MARCH 16, 2019

Written by Paul and Roxanne Curtis

 Kust Tunnen Kodu (How Can I Recognize My Home)- Veljo Tormis (1930 – 2017)

The Estonian folk music composed by Veljo Tormis was most certainly shaped by the experiences of his youth, being raised by a music-loving father- a farmer, amateur violinist, and conductor who became the parish clerk and choir/schoolmaster.  Based on an ancient rune song, a tradition dating to the Middle Ages, “Kust Tunnen Kodu” tells of a long journey that leads the listener homeward. Note the characteristic style of rune song, which utilizes alliteration, long lists, and lyrics, suggesting a hidden meaning beyond the literal. Tormis believed that singing style should be influenced by folk tradition.  The style of singing should be most important and as close as possible to that of the original folk singers. Expressive performance, characteristic of Western culture and organically foreign to the runic song, should be avoided. One should instead strive for a 'magical' impression achieved through embracing the mundane. “This can be fostered by singing while sitting down and wearing everyday clothing."

Translation by Kristin Kuutma:

neiuksed noorukesed dear girls dear maidens

kus me lähme vastu ööda where shall we go before the night sets in

vastu ööda vastu põhja before the night towards the north

vastu helgasta ehada towards the shining twilight

vastu koitu keerulista towards the brightness of dawn

meie kodu kauge’ella our home is far away

viisi verstada vaheta many miles from here

kuusi kiuvada jõgeda with six dry rivers

seitse soda sitke’eda seven sloppy swamps

kaheksa kalamereda eight seas of fish

üheksa hüva ojada nine beautiful brooks

kümme külma allikada ten cold springs in between

meie meel teeb teele minna we would like to set out on the road

teele minna maale saada set out on the road and begin to go

osata oma koduje to go towards home

märgata oma majaje to find our own house

kust ma tunnen oma kodu how can I recognize my home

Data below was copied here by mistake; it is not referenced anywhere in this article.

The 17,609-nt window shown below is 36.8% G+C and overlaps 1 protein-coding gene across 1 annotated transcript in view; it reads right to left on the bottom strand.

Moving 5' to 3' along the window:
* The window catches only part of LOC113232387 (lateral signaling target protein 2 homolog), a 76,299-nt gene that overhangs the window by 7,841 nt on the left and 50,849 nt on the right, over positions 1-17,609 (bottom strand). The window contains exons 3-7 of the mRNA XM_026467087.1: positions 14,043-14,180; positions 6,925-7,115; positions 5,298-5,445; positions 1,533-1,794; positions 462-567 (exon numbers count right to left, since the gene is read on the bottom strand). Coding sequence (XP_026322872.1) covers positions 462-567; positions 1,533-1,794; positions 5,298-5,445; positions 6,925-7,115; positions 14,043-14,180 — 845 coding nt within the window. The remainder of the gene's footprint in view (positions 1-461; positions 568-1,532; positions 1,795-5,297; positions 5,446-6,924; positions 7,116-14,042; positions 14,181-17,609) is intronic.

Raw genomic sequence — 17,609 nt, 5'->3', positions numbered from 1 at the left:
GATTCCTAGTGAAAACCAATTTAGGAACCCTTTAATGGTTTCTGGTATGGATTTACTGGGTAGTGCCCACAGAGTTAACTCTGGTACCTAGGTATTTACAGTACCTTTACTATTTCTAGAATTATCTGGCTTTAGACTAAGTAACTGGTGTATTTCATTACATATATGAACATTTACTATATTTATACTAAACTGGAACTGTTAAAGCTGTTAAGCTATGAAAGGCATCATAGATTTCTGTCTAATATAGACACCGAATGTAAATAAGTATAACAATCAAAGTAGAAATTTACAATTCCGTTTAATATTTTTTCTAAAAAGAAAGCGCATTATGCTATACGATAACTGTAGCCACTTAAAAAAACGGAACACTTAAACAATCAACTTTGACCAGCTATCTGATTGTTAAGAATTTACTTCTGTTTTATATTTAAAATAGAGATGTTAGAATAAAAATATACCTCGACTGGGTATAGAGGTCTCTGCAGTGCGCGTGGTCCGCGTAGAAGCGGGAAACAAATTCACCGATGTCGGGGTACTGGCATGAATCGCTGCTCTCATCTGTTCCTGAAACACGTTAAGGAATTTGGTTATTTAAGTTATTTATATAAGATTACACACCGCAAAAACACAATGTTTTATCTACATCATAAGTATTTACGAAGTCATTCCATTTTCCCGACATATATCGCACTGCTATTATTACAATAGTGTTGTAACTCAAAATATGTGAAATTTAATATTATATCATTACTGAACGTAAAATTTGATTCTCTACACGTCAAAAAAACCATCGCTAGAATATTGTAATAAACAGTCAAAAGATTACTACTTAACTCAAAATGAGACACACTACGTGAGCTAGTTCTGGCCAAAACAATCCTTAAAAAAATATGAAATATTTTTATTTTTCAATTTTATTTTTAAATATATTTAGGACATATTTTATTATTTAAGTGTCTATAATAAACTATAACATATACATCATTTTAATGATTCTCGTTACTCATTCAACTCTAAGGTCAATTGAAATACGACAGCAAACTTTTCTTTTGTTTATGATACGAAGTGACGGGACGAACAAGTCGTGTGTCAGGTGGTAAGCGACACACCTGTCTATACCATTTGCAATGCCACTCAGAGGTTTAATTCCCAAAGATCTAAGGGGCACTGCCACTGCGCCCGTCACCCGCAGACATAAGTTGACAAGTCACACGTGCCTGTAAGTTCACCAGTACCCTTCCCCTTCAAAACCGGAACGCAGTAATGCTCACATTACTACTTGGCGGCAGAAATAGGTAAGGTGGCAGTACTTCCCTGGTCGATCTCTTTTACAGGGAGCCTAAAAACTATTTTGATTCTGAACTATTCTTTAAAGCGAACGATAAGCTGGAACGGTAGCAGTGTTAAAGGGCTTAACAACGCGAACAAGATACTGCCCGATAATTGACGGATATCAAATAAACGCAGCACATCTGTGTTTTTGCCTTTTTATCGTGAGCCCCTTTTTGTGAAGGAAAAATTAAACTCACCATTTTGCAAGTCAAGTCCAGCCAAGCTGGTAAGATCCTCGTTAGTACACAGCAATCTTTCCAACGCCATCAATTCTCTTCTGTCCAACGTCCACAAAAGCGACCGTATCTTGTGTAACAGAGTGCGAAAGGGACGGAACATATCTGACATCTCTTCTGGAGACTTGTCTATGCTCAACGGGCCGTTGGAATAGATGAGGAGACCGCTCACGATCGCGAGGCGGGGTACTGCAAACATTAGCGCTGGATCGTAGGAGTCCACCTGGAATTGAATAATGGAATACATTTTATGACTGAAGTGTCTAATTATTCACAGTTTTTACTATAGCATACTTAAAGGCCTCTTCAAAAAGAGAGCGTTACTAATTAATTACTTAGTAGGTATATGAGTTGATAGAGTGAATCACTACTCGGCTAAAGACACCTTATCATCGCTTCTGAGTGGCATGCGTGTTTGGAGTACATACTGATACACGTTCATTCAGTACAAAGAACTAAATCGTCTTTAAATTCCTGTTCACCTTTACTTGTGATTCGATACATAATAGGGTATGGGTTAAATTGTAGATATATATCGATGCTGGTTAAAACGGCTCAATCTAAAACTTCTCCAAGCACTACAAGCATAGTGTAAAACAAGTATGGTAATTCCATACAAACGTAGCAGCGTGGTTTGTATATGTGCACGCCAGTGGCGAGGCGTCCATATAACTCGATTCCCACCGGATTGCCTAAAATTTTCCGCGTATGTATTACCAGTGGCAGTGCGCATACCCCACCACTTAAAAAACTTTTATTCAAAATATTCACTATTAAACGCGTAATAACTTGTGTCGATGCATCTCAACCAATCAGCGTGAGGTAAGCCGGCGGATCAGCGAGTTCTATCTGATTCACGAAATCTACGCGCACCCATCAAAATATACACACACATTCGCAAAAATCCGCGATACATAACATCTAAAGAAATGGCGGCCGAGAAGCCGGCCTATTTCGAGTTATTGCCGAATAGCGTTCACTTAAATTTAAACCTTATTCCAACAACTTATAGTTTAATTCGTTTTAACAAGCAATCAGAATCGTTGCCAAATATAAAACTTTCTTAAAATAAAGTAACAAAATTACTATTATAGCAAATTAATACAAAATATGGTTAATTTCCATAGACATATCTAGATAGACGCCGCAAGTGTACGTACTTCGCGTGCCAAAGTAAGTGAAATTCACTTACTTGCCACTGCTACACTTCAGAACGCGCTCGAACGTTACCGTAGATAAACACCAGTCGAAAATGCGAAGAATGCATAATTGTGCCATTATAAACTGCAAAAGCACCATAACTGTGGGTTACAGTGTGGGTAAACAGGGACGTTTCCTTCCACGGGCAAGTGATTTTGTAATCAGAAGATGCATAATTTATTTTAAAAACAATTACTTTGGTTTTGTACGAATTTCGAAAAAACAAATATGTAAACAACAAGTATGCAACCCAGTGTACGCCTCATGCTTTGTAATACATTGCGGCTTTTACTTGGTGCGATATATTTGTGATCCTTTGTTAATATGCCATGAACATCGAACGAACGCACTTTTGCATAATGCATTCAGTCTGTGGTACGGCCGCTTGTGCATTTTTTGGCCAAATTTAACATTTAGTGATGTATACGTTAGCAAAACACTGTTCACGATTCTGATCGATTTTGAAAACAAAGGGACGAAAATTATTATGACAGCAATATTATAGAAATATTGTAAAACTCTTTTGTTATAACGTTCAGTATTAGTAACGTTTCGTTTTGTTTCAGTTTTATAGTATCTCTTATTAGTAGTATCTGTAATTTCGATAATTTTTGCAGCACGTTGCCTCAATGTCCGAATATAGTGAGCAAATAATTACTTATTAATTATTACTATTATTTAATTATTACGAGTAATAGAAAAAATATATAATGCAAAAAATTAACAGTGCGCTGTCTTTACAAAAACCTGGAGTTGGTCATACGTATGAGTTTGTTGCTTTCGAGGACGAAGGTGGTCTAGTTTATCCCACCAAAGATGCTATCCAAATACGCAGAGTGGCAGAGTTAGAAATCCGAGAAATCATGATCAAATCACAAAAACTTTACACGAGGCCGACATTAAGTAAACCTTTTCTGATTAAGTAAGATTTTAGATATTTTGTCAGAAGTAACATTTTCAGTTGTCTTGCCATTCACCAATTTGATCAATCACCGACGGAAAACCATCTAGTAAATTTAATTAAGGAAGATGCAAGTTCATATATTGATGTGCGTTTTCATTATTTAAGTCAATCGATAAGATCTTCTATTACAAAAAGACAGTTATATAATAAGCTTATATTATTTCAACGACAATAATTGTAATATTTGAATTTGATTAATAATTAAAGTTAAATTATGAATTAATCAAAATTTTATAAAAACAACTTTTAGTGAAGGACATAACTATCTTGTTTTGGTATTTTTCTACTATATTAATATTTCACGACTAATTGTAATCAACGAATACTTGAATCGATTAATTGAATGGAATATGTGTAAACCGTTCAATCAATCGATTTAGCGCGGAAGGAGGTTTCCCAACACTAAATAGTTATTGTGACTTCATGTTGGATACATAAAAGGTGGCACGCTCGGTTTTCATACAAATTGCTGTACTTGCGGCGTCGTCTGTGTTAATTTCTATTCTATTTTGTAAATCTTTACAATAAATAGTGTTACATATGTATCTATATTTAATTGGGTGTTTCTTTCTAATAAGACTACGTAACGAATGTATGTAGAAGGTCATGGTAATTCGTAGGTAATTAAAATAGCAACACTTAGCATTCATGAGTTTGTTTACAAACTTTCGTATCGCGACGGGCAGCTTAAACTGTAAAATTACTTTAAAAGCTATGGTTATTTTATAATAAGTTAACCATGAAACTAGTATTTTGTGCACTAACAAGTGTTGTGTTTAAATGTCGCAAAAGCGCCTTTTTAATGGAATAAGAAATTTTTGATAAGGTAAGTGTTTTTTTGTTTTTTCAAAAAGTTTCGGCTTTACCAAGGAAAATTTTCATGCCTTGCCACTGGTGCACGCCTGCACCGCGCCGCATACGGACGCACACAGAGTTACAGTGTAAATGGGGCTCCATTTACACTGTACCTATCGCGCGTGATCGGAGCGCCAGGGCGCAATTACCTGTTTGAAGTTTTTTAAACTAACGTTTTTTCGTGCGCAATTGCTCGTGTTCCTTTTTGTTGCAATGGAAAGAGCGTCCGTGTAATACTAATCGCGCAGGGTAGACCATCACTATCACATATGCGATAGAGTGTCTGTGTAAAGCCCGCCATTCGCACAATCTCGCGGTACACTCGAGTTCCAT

millest märkan oma maja how can I find my house

küla kümmene seastra among ten others in the village

talu seitseme taganta behind seven strange farms

meil on kuu korstenalla we have the moon on the roof

meil on agu akenassa we have the dawn on the window

päeva lävepaku päällä the sun on the door

meil on kojas kullasseppa we have a goldsmith in the house

tares yaalrite taguja a silversmith on the farm

saunas sangavitsutaja a carpenter in the sauna

kojast tõuseb kulda suitsu a golden smoke rises from the chimney

tareharjast haljast suitsu a silvery smoke rises from our farm

saunast sangavitsa suitsu an alder smoke rises from the sauna

sest ma tunnen oma kodu that’s how I recognize my home

sellast märkan oma maja that’s how I find my house

küla kümmene seastra among ten others in the village

talu seitseme taganta behind seven strange farms

Lorca Suite, Op. 72: III. La luna asoma (The Looming Moon), Einojuhani Rautavaara (1928 -2016)

Rautavaara is one of the most renowned and frequently performed of Finnish composers.  He studied musicology at Helsinki University and composition at the Sibelius Academy. Jean Sibelius selected Rautavaara for a scholarship to the Juilliard School of Music in New York where he studied with Vincent Persichetti and spent his summers taking part in courses at Tanglewood taught by Roger Sessions and Aaron Copeland.  Composed in 1973, “The Lorca Suite” was inspired by a group of four surrealistic poems written by Federico Garcia Lorca. Rautavaara uses symmetrical scales (alternating whole and half steps) growing out of a sustained E-natural to evoke the moon’s ascent. Focusing on light rather than darkness, Lorca suggests that the moon’s light reveals what we do not wish to see. The text refers to an Andalusian legend that eating oranges under a full moon presages death. Darkness is not always a bad thing.


Cuando sale la luna When the moon rises,
se pierden las campanas bells fade
y aparecen las sendas impenetrables. and impenetrable paths appear.

Cuando sale la luna, When the moon rises,